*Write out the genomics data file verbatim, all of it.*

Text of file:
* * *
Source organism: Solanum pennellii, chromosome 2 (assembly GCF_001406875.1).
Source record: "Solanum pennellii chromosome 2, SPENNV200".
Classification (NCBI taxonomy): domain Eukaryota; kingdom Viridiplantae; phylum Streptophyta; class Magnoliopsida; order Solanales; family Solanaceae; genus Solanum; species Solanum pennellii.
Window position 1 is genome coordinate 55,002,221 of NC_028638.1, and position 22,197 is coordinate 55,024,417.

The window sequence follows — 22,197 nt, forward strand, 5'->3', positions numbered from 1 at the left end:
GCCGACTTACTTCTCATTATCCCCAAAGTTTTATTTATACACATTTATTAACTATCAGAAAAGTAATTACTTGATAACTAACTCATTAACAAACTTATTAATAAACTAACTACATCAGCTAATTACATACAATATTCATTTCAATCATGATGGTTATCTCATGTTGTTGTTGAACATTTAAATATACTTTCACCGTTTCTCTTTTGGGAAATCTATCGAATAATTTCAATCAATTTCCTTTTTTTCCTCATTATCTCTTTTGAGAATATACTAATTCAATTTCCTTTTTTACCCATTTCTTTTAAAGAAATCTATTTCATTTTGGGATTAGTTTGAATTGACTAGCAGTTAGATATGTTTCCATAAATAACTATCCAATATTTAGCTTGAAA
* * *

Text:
Source organism: Solanum pennellii, chromosome 2 (assembly GCF_001406875.1).
Source record: "Solanum pennellii chromosome 2, SPENNV200".
Classification (NCBI taxonomy): domain Eukaryota; kingdom Viridiplantae; phylum Streptophyta; class Magnoliopsida; order Solanales; family Solanaceae; genus Solanum; species Solanum pennellii.
Window position 1 is genome coordinate 55,002,221 of NC_028638.1, and position 22,197 is coordinate 55,024,417.

The window sequence follows — 22,197 nt, forward strand, 5'->3', positions numbered from 1 at the left end:
GCCGACTTACTTCTCATTATCCCCAAAGTTTTATTTATACACATTTATTAACTATCAGAAAAGTAATTACTTGATAACTAACTCATTAACAAACTTATTAATAAACTAACTACATCAGCTAATTACATACAATATTCATTTCAATCATGATGGTTATCTCATGTTGTTGTTGAACATTTAAATATACTTTCACCGTTTCTCTTTTGGGAAATCTATCGAATAATTTCAATCAATTTCCTTTTTTTCCTCATTATCTCTTTTGAGAATATACTAATTCAATTTCCTTTTTTACCCATTTCTTTTAAAGAAATCTATTTCATTTTGGGATTAGTTTGAATTGACTAGCAGTTAGATATGTTTCCATAAATAACTATCCAATATTTAGCTTGAAA